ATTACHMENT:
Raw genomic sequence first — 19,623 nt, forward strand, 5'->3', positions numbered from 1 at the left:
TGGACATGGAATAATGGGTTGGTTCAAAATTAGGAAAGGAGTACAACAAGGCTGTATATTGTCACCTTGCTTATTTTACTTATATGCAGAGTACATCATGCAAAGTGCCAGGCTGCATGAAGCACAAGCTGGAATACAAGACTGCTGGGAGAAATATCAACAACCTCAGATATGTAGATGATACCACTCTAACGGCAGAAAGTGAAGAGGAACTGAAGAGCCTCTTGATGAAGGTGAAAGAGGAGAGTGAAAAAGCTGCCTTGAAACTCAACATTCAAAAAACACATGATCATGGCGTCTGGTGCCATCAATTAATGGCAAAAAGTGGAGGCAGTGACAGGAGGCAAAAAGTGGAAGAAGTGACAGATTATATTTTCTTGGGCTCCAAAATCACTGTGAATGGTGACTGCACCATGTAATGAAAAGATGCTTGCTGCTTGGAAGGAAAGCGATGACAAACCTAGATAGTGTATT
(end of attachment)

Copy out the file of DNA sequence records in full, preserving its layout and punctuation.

Raw genomic sequence first — 19,623 nt, forward strand, 5'->3', positions numbered from 1 at the left:
TGGACATGGAATAATGGGTTGGTTCAAAATTAGGAAAGGAGTACAACAAGGCTGTATATTGTCACCTTGCTTATTTTACTTATATGCAGAGTACATCATGCAAAGTGCCAGGCTGCATGAAGCACAAGCTGGAATACAAGACTGCTGGGAGAAATATCAACAACCTCAGATATGTAGATGATACCACTCTAACGGCAGAAAGTGAAGAGGAACTGAAGAGCCTCTTGATGAAGGTGAAAGAGGAGAGTGAAAAAGCTGCCTTGAAACTCAACATTCAAAAAACACATGATCATGGCGTCTGGTGCCATCAATTAATGGCAAAAAGTGGAGGCAGTGACAGGAGGCAAAAAGTGGAAGAAGTGACAGATTATATTTTCTTGGGCTCCAAAATCACTGTGAATGGTGACTGCACCATGTAATGAAAAGATGCTTGCTGCTTGGAAGGAAAGCGATGACAAACCTAGATAGTGTATT